Credit union membership used to be different.
To be a member, a person had to be part of a specific group — employees of a specific company, members of a specific church, part of a specific trade union — but, while focused institutions like that are still around, membership rules have expanded considerably within the past generation. Now just about anyone can join most Washington credit unions, which are nonprofit co-op alternatives to traditional banks in which each member has an equal ownership stake and a vote in board elections.
“You can almost become a member of any credit union in this state if you live in this state,” said Amy Hunter, director of credit unions for the state Department of Financial Institutions.
For example, the Boeing Employees Credit Union, so named because it was formed solely for employees and former employees of Boeing and its subsidiaries as well as their families, has been open to all Washington state residents since 2002. And the Washington State Employees Credit Union, formed in 1957 for members of the Washington Federation of State Employees Local 443, having expanded its field of membership several times in the interim, officially allowed any Washington resident to join in 2013.
Locally, the Catholic Credit Union, formed for members of the Catholic Church, opened its doors to non-Catholics long before it merged with the Yakima Valley Credit Union in 2011 to form Yakima-based Solarity Credit Union. It’s now open to the entire state.
The Sunnyside-based Lower Valley Credit Union likewise is open to anyone who lives, works, worships or goes to school in the state. In 2017, it opened a branch in Yakima.
As a result of the more open eligibility, credit union membership in Washington has skyrocketed. As of 2018, there were about 3.9 million credit union memberships in the state, which accounted for 52.7 percent of the total population. They’re popular for a number of reasons, Hunter said. For one, they can reinvest any profits.
“There’s no answering to shareholders,” she said. “So their investment returns really should be equating to higher interest rates on deposits and lower rates on loans.”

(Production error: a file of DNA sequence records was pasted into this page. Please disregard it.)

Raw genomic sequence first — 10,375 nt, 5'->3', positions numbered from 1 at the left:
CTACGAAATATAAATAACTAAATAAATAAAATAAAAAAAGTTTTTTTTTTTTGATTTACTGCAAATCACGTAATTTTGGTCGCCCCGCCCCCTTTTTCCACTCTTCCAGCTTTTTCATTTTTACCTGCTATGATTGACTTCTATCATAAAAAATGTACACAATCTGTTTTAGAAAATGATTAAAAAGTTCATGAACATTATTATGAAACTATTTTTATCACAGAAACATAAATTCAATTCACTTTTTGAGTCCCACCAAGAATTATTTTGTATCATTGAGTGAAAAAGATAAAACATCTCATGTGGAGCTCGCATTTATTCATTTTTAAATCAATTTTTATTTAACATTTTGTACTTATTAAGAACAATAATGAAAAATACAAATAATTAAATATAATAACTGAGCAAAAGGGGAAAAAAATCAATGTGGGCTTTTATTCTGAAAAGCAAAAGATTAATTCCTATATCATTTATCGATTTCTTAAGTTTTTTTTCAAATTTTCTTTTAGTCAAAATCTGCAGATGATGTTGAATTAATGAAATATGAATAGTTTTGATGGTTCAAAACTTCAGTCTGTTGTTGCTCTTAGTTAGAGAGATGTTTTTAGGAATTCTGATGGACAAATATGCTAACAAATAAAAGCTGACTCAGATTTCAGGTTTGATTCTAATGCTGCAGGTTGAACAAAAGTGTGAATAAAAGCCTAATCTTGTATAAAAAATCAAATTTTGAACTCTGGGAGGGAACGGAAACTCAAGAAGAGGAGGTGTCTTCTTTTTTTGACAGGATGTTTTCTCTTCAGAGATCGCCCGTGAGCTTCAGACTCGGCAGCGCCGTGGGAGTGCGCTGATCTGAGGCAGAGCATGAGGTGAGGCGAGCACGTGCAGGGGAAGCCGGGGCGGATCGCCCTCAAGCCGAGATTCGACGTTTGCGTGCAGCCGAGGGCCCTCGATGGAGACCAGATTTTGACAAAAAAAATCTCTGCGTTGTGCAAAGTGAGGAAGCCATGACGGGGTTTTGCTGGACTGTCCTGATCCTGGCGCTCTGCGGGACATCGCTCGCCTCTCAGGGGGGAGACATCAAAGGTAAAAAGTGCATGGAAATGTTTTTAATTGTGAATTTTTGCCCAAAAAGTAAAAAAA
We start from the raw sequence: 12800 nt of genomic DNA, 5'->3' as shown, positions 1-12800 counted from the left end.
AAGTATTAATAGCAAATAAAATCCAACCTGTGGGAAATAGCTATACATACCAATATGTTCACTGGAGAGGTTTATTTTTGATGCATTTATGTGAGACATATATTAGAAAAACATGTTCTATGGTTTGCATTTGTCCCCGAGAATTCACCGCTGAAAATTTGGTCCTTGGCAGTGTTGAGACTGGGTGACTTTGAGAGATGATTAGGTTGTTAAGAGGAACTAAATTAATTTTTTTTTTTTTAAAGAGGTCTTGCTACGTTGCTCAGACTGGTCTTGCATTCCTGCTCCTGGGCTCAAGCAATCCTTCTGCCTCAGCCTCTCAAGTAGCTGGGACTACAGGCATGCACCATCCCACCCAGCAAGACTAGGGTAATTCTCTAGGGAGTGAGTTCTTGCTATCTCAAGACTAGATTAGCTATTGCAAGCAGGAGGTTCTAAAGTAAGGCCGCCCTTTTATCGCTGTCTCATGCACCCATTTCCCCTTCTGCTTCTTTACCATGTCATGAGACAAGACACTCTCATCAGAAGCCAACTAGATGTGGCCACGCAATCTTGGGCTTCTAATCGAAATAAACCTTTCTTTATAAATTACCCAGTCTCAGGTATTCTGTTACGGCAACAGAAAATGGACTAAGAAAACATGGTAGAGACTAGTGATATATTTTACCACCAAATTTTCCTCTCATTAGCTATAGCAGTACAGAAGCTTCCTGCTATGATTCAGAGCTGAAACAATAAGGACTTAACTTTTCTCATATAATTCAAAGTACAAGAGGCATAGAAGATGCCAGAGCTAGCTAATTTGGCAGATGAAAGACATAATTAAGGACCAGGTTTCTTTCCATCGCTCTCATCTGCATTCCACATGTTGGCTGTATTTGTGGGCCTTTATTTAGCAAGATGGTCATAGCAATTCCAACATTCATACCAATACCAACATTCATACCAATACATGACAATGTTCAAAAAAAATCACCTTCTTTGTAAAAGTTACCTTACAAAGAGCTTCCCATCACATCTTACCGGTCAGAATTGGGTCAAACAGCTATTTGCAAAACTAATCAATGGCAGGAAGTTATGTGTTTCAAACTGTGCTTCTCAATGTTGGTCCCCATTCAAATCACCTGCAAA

Solarity, which has more than 67,000 members, is adding more than 70 new members a week these days, CEO Mina Worthington said. Its competitive rates are a big reason for that, she said, but not the only one. People also appreciate its local nature and ability to streamline things like home mortgages, which it handles in-house without using outside title officers.
“We started closing our own home loans because we asked the question, ‘Why are we handing that over to a third party? Why are we not doing that on our own?’” Worthington said. “We have a member satisfaction rate of 92 out of 100 on our home loan closings.”
Credit unions’ commitment to members’ communities is another factor driving their popularity, Hunter said. They tend to cooperate with each other more than traditional banks, and they prioritize giving back to their communities, she said.
“They really do get behind causes,” Hunter said. “That does distinguish them as well.”
That’s not to say banks don’t get behind causes, she added, just that credit unions are better positioned to do so because they don’t need to satisfy a profit motive. For Solarity, that means involvement with Habitat For Humanity, among other causes. That dovetails with the institution’s emphasis on helping members afford homes, Worthington said.
“In order for us to remain a good organization, not only do we have to be operationally excellent, we have to get our employees to give back,” she said.